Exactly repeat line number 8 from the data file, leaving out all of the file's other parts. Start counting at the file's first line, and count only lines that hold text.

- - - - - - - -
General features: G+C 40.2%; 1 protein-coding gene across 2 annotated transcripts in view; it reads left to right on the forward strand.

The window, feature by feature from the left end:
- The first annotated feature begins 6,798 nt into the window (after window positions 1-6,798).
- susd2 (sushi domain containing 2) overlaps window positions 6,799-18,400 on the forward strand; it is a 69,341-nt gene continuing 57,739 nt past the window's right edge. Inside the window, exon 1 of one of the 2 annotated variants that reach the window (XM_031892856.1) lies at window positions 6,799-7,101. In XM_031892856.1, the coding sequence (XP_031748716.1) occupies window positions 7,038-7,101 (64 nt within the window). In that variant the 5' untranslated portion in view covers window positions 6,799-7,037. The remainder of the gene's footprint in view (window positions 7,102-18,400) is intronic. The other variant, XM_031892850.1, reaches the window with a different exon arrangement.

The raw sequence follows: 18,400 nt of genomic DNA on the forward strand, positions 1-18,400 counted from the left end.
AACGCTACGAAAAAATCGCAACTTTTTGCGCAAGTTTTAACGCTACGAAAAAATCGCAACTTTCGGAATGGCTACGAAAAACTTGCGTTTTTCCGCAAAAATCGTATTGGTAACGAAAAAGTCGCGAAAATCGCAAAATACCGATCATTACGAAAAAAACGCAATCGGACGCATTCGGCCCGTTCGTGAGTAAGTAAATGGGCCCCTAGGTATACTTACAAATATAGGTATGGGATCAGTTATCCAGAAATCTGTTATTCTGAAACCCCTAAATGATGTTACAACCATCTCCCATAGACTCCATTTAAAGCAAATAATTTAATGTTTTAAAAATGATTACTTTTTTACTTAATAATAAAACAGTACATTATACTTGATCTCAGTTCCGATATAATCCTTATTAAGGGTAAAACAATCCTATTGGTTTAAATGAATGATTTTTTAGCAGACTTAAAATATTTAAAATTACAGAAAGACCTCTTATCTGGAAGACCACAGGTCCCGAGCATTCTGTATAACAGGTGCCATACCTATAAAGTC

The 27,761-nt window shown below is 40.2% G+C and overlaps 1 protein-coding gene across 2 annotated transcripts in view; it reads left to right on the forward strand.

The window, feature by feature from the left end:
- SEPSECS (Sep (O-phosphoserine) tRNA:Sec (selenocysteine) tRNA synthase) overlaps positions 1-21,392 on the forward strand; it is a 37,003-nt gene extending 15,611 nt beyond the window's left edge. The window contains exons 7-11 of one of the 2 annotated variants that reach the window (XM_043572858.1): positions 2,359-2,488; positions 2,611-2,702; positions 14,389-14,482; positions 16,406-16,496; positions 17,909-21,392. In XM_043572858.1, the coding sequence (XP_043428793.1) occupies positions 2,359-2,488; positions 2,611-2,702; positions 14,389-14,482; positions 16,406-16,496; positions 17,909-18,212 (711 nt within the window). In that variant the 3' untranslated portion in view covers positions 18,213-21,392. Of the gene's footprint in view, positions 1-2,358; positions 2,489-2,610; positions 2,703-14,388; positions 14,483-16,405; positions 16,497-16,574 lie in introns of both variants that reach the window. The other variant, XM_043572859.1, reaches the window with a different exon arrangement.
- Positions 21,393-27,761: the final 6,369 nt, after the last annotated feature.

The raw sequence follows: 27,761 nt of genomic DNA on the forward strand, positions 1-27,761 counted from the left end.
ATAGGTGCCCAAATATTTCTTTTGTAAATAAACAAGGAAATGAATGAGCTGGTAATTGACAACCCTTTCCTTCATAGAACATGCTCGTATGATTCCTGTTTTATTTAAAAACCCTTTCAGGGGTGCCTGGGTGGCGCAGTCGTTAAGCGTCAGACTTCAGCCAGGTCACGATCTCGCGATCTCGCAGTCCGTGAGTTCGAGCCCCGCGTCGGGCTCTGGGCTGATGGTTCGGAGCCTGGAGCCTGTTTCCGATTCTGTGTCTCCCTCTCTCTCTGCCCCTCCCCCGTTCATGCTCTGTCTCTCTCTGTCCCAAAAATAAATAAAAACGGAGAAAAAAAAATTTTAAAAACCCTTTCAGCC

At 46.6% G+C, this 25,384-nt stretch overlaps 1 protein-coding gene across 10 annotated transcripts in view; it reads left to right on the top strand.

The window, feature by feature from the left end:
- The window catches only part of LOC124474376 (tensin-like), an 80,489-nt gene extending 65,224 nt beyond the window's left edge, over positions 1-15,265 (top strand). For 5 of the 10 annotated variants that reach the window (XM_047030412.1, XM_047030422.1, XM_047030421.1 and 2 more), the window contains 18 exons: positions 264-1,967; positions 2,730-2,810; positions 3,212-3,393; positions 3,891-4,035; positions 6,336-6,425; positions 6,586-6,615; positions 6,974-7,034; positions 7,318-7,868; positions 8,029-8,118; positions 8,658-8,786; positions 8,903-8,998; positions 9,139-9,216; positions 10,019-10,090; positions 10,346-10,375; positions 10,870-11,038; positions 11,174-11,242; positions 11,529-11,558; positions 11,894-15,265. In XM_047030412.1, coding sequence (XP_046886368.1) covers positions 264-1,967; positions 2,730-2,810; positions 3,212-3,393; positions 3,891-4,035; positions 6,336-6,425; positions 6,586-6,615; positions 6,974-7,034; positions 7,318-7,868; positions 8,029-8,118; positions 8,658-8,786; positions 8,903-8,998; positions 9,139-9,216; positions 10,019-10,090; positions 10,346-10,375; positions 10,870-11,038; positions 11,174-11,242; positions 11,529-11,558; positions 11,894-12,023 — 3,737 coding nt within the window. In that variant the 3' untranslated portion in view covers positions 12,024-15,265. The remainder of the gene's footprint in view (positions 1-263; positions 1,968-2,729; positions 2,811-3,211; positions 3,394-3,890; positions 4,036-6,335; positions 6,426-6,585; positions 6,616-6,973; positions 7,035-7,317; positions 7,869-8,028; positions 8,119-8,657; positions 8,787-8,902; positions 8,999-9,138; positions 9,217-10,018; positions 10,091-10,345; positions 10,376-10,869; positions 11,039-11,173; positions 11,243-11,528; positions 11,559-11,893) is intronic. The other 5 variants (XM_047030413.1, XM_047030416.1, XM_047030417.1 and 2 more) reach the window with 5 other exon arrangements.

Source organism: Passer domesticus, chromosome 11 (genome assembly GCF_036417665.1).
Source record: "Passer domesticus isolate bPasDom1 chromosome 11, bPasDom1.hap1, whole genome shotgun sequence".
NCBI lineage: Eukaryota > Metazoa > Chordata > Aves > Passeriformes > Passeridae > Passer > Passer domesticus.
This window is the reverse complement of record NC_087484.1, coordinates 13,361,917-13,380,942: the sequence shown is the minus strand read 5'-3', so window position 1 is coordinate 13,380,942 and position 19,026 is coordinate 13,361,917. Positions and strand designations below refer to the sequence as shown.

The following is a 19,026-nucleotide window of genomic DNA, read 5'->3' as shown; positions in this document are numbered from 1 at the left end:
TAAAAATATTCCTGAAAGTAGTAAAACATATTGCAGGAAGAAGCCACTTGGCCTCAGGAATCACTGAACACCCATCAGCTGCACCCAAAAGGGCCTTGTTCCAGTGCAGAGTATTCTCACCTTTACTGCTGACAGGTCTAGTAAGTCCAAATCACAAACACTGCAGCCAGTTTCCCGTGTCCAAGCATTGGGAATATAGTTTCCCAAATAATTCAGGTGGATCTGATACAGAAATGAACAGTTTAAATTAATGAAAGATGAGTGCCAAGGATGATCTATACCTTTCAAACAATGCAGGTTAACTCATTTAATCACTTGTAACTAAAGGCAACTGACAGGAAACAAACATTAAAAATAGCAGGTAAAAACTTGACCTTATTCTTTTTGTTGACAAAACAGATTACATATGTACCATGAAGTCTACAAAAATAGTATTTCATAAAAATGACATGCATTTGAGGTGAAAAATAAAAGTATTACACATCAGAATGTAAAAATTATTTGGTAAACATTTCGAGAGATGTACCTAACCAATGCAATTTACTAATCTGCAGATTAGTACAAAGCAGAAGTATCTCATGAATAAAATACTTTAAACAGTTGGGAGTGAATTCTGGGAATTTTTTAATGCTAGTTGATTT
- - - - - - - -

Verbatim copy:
The window, feature by feature from the left end: